Chris Beck spent two decades serving as a Navy SEAL. He earned a Bronze Star, a Purple Heart and spent time with the exclusive Seal Team 6 – he was a war hero. But after Beck retired, he displayed a different kind of courage.
The 46-year-old man began living life as a woman. Chris became Kristin Beck – an identity that would've been rejected by the special operations force. Beck's journey is documented in “Warrior Princess,” a memoir published over the weekend, with co-author Anne Speckhard.
"For years Chris had turned off his sexuality like a light switch and lived as a warrior, consumed with the battle -- living basically asexual. For Chris the other SEALs were brothers and in the man's man warrior lifestyle, even if he had wanted to entertain sexual thoughts, there really was never any time to be thinking too much about sexuality," the book says.
In the biography, Beck describes the struggles behind keeping his sexual identity a secret in a profession where transgender men and women are forbidden from serving. In one excerpt, Beck describes how he had to disguise himself as an Afghan man to blend in with Taliban men, who'd expressed a deep-seated hatred toward women.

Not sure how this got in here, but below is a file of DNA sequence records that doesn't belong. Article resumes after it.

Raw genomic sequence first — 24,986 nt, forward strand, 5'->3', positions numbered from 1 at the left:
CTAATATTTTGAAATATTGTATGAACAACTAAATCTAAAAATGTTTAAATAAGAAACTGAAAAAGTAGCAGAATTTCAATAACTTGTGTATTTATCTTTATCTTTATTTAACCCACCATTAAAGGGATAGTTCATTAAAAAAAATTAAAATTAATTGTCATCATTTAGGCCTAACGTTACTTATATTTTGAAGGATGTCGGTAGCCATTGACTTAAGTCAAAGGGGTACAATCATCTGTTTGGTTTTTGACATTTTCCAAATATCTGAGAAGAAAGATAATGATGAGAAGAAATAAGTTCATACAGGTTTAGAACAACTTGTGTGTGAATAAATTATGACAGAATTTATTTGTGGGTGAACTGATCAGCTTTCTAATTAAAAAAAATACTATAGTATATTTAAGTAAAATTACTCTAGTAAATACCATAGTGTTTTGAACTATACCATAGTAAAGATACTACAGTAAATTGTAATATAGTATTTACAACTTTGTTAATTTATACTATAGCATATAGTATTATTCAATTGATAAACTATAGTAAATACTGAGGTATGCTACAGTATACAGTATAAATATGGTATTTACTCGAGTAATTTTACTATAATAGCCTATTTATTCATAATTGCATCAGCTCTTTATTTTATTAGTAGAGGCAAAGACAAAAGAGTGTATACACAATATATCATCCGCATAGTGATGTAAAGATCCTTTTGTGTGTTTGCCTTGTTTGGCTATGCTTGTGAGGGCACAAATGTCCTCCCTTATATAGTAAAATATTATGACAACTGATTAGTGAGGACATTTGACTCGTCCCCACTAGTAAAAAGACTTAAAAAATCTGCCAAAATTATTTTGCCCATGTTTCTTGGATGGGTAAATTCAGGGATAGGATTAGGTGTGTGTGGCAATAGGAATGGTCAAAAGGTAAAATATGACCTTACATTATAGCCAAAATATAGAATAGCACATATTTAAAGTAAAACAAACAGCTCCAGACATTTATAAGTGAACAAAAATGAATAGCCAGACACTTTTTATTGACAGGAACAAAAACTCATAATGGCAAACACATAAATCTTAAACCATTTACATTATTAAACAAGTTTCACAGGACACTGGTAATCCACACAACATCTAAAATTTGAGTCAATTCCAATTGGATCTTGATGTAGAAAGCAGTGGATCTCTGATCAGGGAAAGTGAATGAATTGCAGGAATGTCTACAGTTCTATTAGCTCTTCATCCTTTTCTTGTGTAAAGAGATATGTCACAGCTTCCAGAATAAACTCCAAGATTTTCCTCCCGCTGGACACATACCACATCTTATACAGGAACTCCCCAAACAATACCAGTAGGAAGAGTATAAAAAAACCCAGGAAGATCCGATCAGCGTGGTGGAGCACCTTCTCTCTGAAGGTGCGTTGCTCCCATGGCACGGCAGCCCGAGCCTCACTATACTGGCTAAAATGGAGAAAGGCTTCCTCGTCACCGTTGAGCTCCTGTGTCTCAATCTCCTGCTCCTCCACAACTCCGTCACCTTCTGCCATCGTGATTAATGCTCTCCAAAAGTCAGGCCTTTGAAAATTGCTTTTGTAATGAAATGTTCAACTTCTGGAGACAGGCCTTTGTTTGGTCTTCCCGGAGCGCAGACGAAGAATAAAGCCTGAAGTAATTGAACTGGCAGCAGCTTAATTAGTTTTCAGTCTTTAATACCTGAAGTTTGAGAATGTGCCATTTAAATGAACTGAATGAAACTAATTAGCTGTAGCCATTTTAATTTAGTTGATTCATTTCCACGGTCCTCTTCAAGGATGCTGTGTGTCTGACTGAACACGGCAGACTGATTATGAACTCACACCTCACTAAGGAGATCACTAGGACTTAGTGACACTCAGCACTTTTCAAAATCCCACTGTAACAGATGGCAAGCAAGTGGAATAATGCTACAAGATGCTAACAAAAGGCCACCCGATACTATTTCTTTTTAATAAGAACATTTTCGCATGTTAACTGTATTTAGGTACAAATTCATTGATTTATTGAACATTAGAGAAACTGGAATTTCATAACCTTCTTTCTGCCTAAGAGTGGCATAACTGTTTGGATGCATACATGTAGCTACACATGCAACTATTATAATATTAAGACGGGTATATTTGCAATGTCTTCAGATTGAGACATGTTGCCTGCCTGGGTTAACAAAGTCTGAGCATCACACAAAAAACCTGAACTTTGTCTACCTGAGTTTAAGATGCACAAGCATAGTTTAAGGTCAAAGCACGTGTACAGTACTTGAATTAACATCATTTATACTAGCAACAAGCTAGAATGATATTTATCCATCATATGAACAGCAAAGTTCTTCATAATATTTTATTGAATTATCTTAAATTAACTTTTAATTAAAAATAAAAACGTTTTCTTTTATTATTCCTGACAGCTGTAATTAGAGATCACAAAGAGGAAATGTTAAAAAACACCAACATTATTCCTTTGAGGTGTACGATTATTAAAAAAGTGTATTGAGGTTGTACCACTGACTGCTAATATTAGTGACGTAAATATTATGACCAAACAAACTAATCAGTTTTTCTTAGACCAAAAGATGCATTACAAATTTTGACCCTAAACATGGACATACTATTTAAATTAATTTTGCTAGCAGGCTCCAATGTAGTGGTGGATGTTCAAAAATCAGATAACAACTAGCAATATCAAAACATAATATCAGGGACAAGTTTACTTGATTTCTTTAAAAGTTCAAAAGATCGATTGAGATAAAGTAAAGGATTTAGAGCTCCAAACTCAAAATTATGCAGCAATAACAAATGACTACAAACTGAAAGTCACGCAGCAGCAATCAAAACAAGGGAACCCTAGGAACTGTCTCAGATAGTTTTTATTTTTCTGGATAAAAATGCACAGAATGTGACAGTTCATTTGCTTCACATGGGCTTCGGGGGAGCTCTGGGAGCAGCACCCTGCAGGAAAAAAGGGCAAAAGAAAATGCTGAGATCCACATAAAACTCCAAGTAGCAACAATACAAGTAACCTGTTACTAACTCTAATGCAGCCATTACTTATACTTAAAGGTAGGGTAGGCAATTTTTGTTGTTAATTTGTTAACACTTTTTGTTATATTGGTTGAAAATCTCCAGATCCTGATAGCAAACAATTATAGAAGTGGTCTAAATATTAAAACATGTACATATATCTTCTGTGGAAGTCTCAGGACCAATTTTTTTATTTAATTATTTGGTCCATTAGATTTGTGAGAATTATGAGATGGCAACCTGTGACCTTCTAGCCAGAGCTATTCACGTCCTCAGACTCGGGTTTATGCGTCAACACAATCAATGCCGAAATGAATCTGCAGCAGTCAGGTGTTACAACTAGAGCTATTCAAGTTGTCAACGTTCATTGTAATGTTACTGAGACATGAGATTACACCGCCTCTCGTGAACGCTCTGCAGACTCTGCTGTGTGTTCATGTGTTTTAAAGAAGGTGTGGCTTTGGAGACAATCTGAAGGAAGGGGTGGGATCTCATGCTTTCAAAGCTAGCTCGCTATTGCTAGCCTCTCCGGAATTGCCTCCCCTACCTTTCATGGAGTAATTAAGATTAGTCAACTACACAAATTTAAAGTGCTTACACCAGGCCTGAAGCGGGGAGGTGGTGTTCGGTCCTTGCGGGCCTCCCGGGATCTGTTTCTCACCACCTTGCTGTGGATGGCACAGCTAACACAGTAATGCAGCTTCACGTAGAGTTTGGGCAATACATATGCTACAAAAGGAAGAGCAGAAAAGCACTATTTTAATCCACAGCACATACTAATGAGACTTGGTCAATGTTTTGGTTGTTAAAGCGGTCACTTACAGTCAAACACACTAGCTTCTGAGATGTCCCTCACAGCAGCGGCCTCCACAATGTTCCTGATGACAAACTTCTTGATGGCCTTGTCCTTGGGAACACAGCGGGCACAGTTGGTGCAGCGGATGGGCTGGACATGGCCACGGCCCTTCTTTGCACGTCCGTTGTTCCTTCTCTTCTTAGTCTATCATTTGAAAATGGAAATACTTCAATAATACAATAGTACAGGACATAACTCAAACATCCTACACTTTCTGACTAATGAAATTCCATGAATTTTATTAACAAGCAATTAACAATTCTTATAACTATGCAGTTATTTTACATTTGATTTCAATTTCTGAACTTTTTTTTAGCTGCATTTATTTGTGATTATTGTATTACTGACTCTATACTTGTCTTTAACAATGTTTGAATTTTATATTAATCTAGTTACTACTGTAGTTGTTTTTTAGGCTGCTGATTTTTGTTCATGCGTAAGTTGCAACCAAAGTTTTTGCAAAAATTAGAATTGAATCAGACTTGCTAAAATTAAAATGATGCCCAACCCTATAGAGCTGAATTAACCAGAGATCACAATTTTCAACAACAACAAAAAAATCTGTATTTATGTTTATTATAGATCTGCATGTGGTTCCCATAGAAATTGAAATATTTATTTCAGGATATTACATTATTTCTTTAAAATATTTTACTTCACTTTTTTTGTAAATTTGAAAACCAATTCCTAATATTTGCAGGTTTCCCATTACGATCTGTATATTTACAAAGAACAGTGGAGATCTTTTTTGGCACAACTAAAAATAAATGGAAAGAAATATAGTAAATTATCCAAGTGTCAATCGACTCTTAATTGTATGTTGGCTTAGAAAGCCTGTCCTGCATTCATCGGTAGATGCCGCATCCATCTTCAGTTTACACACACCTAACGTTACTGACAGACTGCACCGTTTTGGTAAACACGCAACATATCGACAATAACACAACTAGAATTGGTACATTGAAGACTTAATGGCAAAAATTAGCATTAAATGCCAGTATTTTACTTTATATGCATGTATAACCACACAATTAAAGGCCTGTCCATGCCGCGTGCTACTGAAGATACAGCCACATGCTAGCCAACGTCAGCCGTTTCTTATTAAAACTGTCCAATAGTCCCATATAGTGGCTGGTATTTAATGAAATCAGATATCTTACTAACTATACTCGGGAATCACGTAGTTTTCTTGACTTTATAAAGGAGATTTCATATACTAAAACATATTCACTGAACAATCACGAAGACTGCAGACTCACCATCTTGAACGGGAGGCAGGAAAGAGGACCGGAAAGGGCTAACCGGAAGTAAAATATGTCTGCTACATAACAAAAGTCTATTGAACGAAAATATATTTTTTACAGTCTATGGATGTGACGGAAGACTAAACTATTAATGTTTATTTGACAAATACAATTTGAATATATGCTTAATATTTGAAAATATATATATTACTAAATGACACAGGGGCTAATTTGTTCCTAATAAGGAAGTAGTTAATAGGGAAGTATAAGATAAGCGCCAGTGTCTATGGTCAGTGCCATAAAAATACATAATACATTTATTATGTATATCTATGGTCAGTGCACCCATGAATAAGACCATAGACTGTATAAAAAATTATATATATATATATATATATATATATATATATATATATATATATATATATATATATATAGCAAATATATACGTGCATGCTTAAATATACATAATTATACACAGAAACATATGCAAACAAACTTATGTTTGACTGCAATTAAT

"It was weird that I could grow a beard and trick them into thinking I was one of them -- and really I'm an Amazon woman in disguise as a U.S. military guy in disguise as a Pashtun!"
After retiring in 2011, Beck began coming out as a transgender woman to family and friends online, saying "No more disguises," Speckhard said in an interview on Monday, according to the Virginian-Pilot.
Kristin Beck is now a military contractor in Tampa, Fla. She's on hormone therapy and plans to have sexual reassignment surgery. She wears long hair, make-up and women’s clothes, Speckhard told ABC News.
According to a 2011 survey by the National Gay and Lesbian Taskforce, roughly 20 percent of the American transgender population serves in the military – twice the rate of the general population. But even after “don’t ask, don’t tell” was repealed, transgender men and women are still banned from serving openly.
Some hold the ban is in place because the military considers transgender members “mentally ill,” the Huffington Post reports. Eileen M. Lainez, a spokeswoman for the Department of Defense, said "DoD regulations don't allow transgender individuals to serve in the military, based upon medical standards for military service."
One gay rights advocate believes it could take more than 10 years to change military policy toward transgender troops. Transgender troops like Jessica, who only gave her first name, said she had to conceal her female identity while serving as a Marine, struggle with making the choice between their gender identity and a career.
“Sometimes I get teary thinking about never being a Marine again. I want to be in for my entire career. I want to retire as a first sergeant or, hell, maybe even a sergeant major one day. I’m not done yet,” she told OutServe magazine.